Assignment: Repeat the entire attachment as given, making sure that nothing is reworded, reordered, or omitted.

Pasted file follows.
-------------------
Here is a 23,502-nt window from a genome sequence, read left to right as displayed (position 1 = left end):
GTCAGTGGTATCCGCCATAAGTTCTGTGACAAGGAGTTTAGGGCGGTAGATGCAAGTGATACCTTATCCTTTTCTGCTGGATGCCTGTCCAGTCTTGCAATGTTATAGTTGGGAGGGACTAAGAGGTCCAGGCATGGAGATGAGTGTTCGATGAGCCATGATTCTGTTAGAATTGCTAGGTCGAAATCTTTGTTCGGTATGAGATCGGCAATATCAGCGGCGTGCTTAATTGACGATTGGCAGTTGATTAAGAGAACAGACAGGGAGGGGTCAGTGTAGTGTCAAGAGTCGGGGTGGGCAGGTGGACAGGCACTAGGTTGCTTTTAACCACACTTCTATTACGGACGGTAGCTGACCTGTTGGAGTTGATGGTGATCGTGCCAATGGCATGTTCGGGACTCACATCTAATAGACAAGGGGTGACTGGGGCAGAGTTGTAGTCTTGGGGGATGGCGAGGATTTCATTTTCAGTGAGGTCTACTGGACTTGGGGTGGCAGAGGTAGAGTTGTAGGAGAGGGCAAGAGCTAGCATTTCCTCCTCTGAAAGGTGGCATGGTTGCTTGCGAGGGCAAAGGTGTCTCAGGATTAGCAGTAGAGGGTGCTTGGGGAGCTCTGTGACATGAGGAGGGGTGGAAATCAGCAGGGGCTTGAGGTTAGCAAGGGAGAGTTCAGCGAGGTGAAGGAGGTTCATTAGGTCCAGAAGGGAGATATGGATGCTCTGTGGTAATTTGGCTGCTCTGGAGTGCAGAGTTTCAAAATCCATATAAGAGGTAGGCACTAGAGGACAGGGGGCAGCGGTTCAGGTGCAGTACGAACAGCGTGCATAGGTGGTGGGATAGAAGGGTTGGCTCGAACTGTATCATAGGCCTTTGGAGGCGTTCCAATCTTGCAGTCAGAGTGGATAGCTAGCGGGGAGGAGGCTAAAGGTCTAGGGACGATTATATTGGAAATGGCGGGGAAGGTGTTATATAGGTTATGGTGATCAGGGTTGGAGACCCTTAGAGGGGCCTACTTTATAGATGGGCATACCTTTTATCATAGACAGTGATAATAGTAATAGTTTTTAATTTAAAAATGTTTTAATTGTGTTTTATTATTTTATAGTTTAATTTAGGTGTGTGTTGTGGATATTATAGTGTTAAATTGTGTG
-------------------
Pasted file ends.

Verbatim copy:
Here is a 23,502-nt window from a genome sequence, read left to right as displayed (position 1 = left end):
GTCAGTGGTATCCGCCATAAGTTCTGTGACAAGGAGTTTAGGGCGGTAGATGCAAGTGATACCTTATCCTTTTCTGCTGGATGCCTGTCCAGTCTTGCAATGTTATAGTTGGGAGGGACTAAGAGGTCCAGGCATGGAGATGAGTGTTCGATGAGCCATGATTCTGTTAGAATTGCTAGGTCGAAATCTTTGTTCGGTATGAGATCGGCAATATCAGCGGCGTGCTTAATTGACGATTGGCAGTTGATTAAGAGAACAGACAGGGAGGGGTCAGTGTAGTGTCAAGAGTCGGGGTGGGCAGGTGGACAGGCACTAGGTTGCTTTTAACCACACTTCTATTACGGACGGTAGCTGACCTGTTGGAGTTGATGGTGATCGTGCCAATGGCATGTTCGGGACTCACATCTAATAGACAAGGGGTGACTGGGGCAGAGTTGTAGTCTTGGGGGATGGCGAGGATTTCATTTTCAGTGAGGTCTACTGGACTTGGGGTGGCAGAGGTAGAGTTGTAGGAGAGGGCAAGAGCTAGCATTTCCTCCTCTGAAAGGTGGCATGGTTGCTTGCGAGGGCAAAGGTGTCTCAGGATTAGCAGTAGAGGGTGCTTGGGGAGCTCTGTGACATGAGGAGGGGTGGAAATCAGCAGGGGCTTGAGGTTAGCAAGGGAGAGTTCAGCGAGGTGAAGGAGGTTCATTAGGTCCAGAAGGGAGATATGGATGCTCTGTGGTAATTTGGCTGCTCTGGAGTGCAGAGTTTCAAAATCCATATAAGAGGTAGGCACTAGAGGACAGGGGGCAGCGGTTCAGGTGCAGTACGAACAGCGTGCATAGGTGGTGGGATAGAAGGGTTGGCTCGAACTGTATCATAGGCCTTTGGAGGCGTTCCAATCTTGCAGTCAGAGTGGATAGCTAGCGGGGAGGAGGCTAAAGGTCTAGGGACGATTATATTGGAAATGGCGGGGAAGGTGTTATATAGGTTATGGTGATCAGGGTTGGAGACCCTTAGAGGGGCCTACTTTATAGATGGGCATACCTTTTATCATAGACAGTGATAATAGTAATAGTTTTTAATTTAAAAATGTTTTAATTGTGTTTTATTATTTTATAGTTTAATTTAGGTGTGTGTTGTGGATATTATAGTGTTAAATTGTGTG